Read our brief review of the Suzuki Samurai below.  Content adapted from images used here are not owned by – all rights reserved by respective owners.

Suzuki Samurai: A Classic & Collectible 4×4 Off Road Machine

1986 SamuraiThe Suzuki Samurai is one of the most iconic and notorious yet sought after 4wheelers on the used market. Even though a controversial lawsuit in 1988 firmly implanted the Suzuki Samurai as a high rollover risk in the minds of Americans; the 4×4 community has been utilizing this extremely nimble vehicle for hardcore off-road for over 20 years.

As decent condition old-school Samurais become harder to find, the market price continues to rise.  Use our classifieds section to the right (bottom for mobile) to see current Suzuki Samurais for sale across the United States, Mexico and Canada.


Suzuki Samurai Key Features

1994 SamuraiThe Samurai came with various small engines including the popular 1.3 liter, 63 hp, 4cylinger engine. Engine swaps however are common among all model years.

The second generation Samurais (1981-1998) are the most popular and feature a softer on road suspension that many enthusiasts modify with lift kits and other upgrades, parts and accessories.

The original Samurai was available with softop and hardtop options.  Many off-roaders however choose to add a roll cage and go convertible open top style.  Be sure to check out the Samurai Photo Gallery below for photos of heavily modified 4×4 Suzuki Samurais both on and off road.


Samurai History, Legacy & 4×4 Off Road Utilization

Suzuki has a 4×4 history dating back to 1968 when they purchased Japanese automaker Hope Motor Company which already had fifteen smaller off road vehicles on the market. Prior to the Samurai, Suzuki introduced the LJ10. In 1981 this was followed up with SJ30 Jimny 550 and then SJ40 Jimny 1000 the following year. The SJ40 featured a larger 1 liter engine and came as a half door convertible, long-wheelbase pickup truck and two-door hardtop.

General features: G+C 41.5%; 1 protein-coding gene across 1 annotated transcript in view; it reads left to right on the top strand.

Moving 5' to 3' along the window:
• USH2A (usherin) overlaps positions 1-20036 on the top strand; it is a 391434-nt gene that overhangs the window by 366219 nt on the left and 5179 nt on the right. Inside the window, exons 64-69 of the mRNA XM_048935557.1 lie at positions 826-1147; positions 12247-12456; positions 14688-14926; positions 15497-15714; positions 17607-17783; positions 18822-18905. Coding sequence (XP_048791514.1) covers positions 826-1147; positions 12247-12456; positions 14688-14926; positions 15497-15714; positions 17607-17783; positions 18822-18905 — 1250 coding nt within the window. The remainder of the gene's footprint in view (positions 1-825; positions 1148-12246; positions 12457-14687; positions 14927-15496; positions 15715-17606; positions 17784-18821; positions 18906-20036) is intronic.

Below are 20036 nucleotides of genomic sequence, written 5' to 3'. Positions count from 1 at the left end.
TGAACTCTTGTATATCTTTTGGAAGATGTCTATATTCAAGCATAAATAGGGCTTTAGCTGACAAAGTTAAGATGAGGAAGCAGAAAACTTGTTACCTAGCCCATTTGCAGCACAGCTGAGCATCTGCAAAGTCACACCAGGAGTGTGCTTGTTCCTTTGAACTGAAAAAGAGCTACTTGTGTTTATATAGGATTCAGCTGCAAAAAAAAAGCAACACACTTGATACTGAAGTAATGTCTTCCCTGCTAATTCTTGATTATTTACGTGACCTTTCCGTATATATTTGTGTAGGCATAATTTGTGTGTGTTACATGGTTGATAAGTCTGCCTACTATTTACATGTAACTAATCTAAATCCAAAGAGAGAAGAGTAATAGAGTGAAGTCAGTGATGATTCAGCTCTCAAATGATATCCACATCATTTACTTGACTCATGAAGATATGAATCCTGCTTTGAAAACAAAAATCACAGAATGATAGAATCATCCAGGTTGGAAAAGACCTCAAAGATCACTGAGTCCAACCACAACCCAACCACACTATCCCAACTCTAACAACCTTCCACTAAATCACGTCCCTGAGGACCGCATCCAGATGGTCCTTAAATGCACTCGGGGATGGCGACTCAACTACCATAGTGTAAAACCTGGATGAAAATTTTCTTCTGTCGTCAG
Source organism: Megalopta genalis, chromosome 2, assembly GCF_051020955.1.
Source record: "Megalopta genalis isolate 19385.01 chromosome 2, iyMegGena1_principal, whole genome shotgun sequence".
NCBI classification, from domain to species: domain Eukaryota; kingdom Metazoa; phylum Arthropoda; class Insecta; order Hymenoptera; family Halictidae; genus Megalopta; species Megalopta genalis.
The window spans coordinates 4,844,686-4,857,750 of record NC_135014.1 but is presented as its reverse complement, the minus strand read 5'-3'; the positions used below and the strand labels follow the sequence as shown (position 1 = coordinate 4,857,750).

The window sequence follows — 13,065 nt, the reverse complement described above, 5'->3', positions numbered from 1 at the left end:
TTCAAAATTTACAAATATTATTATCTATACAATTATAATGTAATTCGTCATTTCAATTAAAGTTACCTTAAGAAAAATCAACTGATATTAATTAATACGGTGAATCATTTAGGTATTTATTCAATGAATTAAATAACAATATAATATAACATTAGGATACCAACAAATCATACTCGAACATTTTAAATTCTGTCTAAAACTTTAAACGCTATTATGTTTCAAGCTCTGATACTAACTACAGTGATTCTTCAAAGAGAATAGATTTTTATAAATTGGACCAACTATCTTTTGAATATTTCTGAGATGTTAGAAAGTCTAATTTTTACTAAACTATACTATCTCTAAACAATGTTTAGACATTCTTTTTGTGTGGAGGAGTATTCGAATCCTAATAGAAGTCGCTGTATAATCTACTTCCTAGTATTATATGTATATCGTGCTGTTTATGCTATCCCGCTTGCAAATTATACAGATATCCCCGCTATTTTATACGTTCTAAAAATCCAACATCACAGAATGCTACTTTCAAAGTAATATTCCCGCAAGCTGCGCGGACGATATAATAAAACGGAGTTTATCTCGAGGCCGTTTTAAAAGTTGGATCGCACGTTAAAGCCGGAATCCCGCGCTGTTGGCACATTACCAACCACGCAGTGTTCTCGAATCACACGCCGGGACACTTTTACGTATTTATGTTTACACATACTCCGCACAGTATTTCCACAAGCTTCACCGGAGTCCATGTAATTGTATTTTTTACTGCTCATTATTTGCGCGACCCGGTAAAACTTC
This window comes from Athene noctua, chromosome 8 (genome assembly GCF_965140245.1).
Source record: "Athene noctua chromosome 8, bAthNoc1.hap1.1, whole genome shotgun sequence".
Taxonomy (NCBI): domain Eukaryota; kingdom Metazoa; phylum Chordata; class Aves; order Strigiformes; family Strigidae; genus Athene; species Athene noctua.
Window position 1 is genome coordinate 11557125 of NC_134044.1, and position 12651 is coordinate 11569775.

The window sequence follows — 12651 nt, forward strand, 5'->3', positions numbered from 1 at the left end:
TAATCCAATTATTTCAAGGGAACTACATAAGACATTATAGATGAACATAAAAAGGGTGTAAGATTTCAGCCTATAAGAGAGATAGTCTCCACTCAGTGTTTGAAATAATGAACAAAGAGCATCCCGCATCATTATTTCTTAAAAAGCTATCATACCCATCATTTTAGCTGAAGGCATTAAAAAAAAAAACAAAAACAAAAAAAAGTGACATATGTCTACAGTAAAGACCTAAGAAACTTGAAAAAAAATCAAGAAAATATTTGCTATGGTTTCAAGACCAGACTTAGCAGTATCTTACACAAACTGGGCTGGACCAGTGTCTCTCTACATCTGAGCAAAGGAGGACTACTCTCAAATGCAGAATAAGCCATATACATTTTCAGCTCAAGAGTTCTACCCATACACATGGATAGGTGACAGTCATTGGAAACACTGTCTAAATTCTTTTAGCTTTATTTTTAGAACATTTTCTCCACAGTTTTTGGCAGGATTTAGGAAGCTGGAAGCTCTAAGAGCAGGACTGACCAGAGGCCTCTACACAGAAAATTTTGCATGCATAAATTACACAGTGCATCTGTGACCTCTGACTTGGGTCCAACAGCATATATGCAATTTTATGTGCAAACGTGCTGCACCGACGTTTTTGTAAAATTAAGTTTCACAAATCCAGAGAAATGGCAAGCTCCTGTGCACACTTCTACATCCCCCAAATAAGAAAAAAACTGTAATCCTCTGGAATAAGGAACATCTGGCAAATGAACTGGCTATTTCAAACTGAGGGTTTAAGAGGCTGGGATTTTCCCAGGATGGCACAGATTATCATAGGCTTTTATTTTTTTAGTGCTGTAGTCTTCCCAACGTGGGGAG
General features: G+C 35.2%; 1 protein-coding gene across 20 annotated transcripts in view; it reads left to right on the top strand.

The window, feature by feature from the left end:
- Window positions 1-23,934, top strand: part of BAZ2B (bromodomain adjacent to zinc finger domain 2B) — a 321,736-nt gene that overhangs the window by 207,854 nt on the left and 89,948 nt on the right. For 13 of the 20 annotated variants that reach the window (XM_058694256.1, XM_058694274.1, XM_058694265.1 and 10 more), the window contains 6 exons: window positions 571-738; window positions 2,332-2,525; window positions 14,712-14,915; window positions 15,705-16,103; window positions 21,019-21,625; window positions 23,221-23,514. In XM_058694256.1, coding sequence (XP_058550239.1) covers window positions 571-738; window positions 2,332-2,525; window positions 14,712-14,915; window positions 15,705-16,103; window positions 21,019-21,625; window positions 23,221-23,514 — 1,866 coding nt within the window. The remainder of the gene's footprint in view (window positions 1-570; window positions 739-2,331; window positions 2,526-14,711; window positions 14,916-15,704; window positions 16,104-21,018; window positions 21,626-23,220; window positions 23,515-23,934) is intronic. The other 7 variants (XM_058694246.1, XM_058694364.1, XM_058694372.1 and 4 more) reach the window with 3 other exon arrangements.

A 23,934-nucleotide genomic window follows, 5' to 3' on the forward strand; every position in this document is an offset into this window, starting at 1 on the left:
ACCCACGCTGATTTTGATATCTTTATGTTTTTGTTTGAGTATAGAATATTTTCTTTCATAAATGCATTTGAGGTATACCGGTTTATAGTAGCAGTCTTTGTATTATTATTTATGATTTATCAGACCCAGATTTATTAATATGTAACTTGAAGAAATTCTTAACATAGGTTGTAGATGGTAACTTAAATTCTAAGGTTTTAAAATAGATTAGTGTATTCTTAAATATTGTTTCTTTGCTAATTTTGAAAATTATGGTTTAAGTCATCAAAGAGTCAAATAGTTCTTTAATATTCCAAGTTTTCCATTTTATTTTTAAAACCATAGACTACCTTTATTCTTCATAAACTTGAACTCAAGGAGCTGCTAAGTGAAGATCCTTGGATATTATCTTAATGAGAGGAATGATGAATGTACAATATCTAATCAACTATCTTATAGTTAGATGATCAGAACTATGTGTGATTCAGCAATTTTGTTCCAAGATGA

The actual Samurai was introduced in 1984 with the SJ413 that featured a larger 1.3 Liter 4-Cylinder Engine, a 5 speed manual transmission along with power brakes.

1981 SamuraiStarting in the mid-80s and continuing to today, the Suzuki Samurai is very popular in the hardcore 4WD off-road community.

This is largely due to the combination of a very light and compact body combined with real 4×4 components including a transfer case and the ability to swap for aftermarket accessories.

The Samurai’s light curb weight makes it less prone to sinking in mud and sand. Also the simplicity of design makes it a great beginner 4×4 vehicle.

Anything else to add? Let us know in the comments below…


  1. I had a 1993 Samaria hat Indearly loved. Everyone said it was was dangerous, but driven properly, it is quite safe. I had enough leg room in it, and I am 6’ 6””, 235. I traded it because my then wife could not drive a manual trans, and did not want to learn. Her car was a VW Jetta, but when it needed service, I had to take her to work, get her at end of shift, and get car serviced during the day. I drool every time I see one in decent condition. I want another one!!

  2. Te samurai was not dangerous. The roller over thing has been proven to be a scam by consumer reports, it’s why to this day I refuse to read anything from them. They literally couldn’t get the samurai to tip over so they changed the standard course and drove it at high speed to generate one picture of it up on two wheels. My guess is someone at chrysler(jeep) paid someone to produce the result as the samurai was cutting into wrangler sales. It was a disgusting scandal and Suzuki never recovered in North America.

Leave a Reply

Your email address will not be published.